Economic diversification, tourism and ownership

Long-term sustainability, insulation from disruptive events, whether man made or natural, and the need for control over our economic future require that the Caribbean region and the Virgin Islands, specifically, do more to diversify its economic base. Today, however, tourism and travel (T&T) determines regional and Virgin Islands’ economic viability.

The Virgin Islands economy is more dependent than the regional average for the importance that T&T represents to GDP, employment and total capital investment.

T&T brought 26 million visitors to the Caribbean region in 2017.

In 2017 the Virgin Islands received 2.6 million visitors, a number negligibly changed since 2006. Worthy of note is that the ratio of Virgin Islands to Caribbean tourist arrivals declined by 3.2% in that eleven-year period.

For the year 2017, The World Travel & Tourism Council (WTTC) estimates that tourism’s relative share of regional GDP was 15.2%, that it supported 2.4 million jobs and generated $7.1 billion of capital investment in the 23 countries.  In the same year total contribution to Virgin Islands GDP was 28%, contribution to employment was 10,800 and capital investments was $374 million.

Among all 13 sub regions of the world evaluated on a relative basis by WTTC, T&T total contribution to GDP, total contribution to employment, and capital investment ranks the Caribbean first in its dependence on T&T in the above areas.

A noteworthy statistic is that T&T’s contribution to total capital investment represented 45.1% of capital investments made in the Virgin Islands economy. That places the Virgin Islands first among the 188 countries evaluated by the WTCC on the importance of T&T investments relative to total capital investment in the economy.

Every Virgin Islands administration since the mid 1970s has made economic diversification a stated goal. Over the past fifty years, however, limited progress has been made. The absence of a strategic geographic location with commercial possibilities, commercially exploitable natural resources, a small population and high cost of the inputs for production, has stymied government’s success.

For the foreseeable future tourism will remain the mainstay of the Virgin Islands’ economy. As such, it is important that we use tourism as effectively as possible and maximize the advantage we derive. We need to look within the tourism sector to see opportunities for differentiating the Virgin Islands product. We can also promote the growth of related businesses that add spillover benefit to the economy.

Tourism leverages several industries to satisfy market demand. Among these are facilities for accommodation and related services; food and beverage services; transportation and logistics; advertising and promotion; events scheduling and execution; and goods production and retail sales. Deconstructing the tourism industry and pursuing growth opportunity within its related sectors offers opportunity for new business formation and diversification.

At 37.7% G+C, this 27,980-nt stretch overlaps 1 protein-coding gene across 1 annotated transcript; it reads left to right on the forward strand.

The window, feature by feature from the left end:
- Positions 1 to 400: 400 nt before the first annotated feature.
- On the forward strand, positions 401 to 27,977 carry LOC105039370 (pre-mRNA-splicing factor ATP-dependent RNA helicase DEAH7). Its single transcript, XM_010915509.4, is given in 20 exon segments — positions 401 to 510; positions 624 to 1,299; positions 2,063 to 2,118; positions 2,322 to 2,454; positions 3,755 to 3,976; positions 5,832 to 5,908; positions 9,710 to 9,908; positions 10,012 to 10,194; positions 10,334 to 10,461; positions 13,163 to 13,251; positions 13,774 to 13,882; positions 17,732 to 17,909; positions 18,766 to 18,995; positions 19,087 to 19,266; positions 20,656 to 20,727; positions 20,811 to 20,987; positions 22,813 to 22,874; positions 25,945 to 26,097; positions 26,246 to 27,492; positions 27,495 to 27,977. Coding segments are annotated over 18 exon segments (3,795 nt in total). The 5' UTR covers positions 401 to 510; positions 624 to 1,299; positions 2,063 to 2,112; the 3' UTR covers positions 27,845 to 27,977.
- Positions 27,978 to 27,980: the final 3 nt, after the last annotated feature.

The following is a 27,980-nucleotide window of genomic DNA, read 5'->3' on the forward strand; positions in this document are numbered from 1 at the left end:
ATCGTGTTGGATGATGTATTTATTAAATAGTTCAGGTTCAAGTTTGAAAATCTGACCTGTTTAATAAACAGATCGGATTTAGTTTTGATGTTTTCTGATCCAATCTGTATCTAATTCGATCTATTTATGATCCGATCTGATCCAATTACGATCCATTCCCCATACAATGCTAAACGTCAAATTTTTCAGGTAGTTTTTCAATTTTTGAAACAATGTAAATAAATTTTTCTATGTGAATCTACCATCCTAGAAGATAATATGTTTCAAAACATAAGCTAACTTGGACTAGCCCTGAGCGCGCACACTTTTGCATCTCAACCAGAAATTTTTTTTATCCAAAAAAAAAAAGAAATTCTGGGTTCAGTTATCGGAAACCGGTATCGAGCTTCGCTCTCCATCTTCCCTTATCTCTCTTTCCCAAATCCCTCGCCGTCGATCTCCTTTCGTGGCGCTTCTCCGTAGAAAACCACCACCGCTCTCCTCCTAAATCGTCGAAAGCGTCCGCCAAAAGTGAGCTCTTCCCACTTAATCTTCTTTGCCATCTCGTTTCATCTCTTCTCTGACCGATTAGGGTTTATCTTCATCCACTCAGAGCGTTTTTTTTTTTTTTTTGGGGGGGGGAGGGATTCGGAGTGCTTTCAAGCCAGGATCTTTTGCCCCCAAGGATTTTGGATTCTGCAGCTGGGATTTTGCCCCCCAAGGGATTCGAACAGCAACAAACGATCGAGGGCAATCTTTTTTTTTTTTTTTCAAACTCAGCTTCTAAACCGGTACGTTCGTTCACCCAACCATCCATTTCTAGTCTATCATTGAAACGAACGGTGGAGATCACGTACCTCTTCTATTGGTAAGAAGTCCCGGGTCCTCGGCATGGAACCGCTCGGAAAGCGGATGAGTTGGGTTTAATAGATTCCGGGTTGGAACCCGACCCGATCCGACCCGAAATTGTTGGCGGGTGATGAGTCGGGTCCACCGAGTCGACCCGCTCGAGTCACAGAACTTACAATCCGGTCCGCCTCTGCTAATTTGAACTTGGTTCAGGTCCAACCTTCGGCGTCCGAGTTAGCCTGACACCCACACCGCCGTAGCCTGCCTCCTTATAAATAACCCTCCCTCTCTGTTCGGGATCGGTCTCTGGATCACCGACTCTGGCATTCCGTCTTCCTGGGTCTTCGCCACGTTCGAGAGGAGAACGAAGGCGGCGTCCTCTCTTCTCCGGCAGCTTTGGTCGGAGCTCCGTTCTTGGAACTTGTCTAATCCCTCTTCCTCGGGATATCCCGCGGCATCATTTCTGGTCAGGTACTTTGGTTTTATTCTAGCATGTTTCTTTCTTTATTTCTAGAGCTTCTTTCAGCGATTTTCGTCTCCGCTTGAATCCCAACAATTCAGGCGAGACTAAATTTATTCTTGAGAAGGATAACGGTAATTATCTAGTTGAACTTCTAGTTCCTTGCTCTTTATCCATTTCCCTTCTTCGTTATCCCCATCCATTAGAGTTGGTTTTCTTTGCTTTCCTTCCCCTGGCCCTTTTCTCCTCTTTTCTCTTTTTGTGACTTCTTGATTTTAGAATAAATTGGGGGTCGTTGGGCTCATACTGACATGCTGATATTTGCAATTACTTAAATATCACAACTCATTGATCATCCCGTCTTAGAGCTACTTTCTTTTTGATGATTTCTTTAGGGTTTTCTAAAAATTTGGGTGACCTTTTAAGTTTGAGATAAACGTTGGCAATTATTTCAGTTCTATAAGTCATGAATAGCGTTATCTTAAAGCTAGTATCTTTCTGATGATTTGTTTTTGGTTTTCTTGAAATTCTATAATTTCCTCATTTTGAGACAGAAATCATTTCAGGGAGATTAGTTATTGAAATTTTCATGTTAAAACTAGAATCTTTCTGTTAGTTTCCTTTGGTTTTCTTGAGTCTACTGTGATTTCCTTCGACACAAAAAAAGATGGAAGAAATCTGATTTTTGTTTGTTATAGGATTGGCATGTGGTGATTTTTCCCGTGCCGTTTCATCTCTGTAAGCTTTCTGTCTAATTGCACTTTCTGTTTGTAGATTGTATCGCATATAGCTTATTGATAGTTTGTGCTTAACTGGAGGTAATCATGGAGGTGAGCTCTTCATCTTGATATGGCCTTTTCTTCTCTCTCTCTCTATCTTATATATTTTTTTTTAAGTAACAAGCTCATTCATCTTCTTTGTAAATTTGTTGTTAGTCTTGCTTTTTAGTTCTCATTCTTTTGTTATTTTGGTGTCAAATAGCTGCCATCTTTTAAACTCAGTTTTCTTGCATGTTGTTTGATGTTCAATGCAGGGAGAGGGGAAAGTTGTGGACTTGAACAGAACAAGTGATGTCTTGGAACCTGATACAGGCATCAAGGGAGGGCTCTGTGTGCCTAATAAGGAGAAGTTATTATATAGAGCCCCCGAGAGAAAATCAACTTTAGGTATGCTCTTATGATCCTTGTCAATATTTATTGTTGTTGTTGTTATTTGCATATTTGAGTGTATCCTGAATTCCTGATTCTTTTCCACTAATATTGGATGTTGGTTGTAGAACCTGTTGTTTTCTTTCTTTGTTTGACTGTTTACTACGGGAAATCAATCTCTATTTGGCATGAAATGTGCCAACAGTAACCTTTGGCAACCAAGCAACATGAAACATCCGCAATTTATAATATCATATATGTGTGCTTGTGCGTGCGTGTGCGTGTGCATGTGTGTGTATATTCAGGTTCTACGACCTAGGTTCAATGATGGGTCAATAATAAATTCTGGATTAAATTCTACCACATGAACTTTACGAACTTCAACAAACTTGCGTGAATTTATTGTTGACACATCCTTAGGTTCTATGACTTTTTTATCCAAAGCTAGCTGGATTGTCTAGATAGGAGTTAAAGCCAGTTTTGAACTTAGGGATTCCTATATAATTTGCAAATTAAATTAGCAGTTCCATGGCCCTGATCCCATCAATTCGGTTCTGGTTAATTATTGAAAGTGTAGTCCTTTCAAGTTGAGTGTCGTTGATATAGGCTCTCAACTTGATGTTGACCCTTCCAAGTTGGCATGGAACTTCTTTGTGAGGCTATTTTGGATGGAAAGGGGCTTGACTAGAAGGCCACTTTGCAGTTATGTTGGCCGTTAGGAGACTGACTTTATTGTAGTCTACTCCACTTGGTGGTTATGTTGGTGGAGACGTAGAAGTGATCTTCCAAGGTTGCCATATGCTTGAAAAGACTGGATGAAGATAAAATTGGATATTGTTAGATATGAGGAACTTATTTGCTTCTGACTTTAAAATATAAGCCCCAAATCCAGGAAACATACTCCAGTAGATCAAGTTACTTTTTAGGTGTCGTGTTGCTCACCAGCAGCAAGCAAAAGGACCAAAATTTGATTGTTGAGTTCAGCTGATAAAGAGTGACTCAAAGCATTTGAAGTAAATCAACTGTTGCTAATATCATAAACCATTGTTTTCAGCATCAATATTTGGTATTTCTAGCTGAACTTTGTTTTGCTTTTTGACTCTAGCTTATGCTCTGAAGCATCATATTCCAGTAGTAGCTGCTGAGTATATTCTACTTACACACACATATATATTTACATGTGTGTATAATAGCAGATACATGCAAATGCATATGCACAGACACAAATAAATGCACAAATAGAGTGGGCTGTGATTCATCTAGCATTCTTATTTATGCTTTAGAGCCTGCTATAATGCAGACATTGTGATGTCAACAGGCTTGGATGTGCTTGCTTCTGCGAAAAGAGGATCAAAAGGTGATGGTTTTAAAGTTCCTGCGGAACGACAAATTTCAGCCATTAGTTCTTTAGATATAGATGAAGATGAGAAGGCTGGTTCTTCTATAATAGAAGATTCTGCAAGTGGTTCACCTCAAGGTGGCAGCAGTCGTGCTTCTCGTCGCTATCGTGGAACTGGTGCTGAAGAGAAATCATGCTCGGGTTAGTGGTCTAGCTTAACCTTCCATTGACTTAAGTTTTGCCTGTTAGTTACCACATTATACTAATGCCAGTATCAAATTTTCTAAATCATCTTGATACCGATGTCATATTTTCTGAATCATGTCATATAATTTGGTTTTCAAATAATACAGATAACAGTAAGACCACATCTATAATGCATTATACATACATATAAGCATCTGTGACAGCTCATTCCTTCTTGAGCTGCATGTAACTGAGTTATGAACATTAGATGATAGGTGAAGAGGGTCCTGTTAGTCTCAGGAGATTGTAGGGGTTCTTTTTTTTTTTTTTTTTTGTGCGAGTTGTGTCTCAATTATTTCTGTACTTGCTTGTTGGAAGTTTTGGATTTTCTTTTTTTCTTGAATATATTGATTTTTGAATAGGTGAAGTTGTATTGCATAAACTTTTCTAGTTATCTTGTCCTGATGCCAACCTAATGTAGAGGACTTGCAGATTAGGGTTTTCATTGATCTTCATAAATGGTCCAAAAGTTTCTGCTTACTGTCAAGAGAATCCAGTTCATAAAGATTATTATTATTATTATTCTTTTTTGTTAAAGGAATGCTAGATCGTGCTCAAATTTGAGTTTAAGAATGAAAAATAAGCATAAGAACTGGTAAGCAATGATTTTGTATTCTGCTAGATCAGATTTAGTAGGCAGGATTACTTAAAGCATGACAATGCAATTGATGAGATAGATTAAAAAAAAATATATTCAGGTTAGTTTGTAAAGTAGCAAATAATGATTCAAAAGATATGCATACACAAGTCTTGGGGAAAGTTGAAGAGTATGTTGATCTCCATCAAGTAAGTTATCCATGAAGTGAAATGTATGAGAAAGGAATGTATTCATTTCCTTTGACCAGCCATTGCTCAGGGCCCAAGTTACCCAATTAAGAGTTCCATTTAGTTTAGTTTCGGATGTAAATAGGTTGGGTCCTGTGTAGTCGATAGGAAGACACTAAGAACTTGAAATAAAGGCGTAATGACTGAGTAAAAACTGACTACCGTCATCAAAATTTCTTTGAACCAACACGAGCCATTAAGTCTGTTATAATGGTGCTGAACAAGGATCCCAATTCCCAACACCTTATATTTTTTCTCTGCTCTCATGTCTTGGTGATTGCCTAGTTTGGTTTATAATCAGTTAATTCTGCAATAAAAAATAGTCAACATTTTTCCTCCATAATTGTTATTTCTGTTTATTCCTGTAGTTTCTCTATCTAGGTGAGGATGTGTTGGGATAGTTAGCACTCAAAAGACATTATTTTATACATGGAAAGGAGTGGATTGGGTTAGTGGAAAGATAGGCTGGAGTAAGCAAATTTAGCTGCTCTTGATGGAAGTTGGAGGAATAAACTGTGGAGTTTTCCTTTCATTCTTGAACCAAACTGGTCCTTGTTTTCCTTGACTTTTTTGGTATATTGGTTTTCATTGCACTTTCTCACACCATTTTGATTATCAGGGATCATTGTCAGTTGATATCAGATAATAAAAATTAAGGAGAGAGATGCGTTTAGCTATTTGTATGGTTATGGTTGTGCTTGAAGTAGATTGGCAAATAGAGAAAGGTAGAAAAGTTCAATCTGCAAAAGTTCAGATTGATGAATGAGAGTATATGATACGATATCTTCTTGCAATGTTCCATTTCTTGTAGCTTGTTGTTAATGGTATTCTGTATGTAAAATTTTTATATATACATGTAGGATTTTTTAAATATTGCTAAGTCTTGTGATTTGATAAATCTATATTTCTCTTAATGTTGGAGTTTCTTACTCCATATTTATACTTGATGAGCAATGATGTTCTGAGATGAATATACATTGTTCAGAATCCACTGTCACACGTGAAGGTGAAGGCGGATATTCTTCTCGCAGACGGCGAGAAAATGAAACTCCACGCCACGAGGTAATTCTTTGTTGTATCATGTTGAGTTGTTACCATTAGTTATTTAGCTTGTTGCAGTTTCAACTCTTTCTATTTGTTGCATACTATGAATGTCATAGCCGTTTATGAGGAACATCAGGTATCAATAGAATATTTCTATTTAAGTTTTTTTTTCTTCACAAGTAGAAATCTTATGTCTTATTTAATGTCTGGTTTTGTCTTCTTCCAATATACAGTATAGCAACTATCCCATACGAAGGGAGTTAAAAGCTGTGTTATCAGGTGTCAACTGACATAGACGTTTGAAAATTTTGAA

Ownership or being part of management must be an end objective for the qualified and competent. The entire community must rally around and support local businesses and where possible Government should link concessions granted, contract awards and investments to advance local ownership and management.

When we consider economic diversification from this perspective, it seems more doable to achieve success.

Each of these tourism related industries offers opportunity for investment and growth in the local economy, regionally and even globally.  Business growth in any one of these tangential sectors loops back and generates additional value to what we derive from tourism. Diversifying the economy is possible without wandering far afield from the core product we know.  And, that is without considering opportunities, which exist, to segment the tourist product and appeal to different visitor markets by promoting marine, boating, historical and cultural tourism.

A business in accommodation and guest services is not necessarily limited by geography. Experience and a successful business model can be transplanted to other markets to build a brand and produce incremental profits. The same is true for other industries such as food and beverage, transportation, advertising, event production, and retail sales. All offer opportunity for market growth beyond the geographic boundaries of the Virgin Islands. Local roots do not limit regional and even global market aspiration. Today’s global brands began as local companies, some in equally small communities as the Virgin Islands.

Building a foundation on vision, management and quality of service is important. An entrepreneurial and competitive orientation is critical as is seeking opportunities for scaling operations and delivering a globally competitive product or service. The successful business owner with aspirations for brand development and or expansion thinks, plans and acts locally, yet is continually mindful of regional and global opportunity. The aspirational challenge is competing in a larger market place.

Writing for Caribbean Council, David Jessop shares that just $0.15 to $0.40 cents of each dollar spent by a visitor remains within the Caribbean. The remainder flows out to others in the form of purchases of goods, services and corporate profits. For others then, the Caribbean is a market within which products are sold to grow their respective brand.

As part of our strategy for economic diversification we must support the growth and expansion of local businesses. These can then become providers to our tourism industry and diversify our local economy. Over time, they can be players in other markets.  Absent that we will continue to share only a small portion of the T&T dollar and remain beholden to others for the long-term economic viability of our community.


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